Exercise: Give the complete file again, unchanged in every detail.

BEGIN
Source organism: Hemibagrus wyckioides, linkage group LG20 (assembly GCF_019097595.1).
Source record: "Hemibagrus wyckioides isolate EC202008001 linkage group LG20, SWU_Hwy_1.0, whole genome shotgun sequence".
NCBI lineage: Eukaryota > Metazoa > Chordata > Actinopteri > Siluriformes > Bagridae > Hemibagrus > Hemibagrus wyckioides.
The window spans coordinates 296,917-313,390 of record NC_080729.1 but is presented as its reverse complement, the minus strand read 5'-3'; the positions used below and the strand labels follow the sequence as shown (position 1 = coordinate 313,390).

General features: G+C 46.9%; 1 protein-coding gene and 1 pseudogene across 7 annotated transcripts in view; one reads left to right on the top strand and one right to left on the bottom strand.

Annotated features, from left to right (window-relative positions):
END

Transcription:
Source organism: Hemibagrus wyckioides, linkage group LG20 (assembly GCF_019097595.1).
Source record: "Hemibagrus wyckioides isolate EC202008001 linkage group LG20, SWU_Hwy_1.0, whole genome shotgun sequence".
NCBI lineage: Eukaryota > Metazoa > Chordata > Actinopteri > Siluriformes > Bagridae > Hemibagrus > Hemibagrus wyckioides.
The window spans coordinates 296,917-313,390 of record NC_080729.1 but is presented as its reverse complement, the minus strand read 5'-3'; the positions used below and the strand labels follow the sequence as shown (position 1 = coordinate 313,390).

General features: G+C 46.9%; 1 protein-coding gene and 1 pseudogene across 7 annotated transcripts in view; one reads left to right on the top strand and one right to left on the bottom strand.

Annotated features, from left to right (window-relative positions):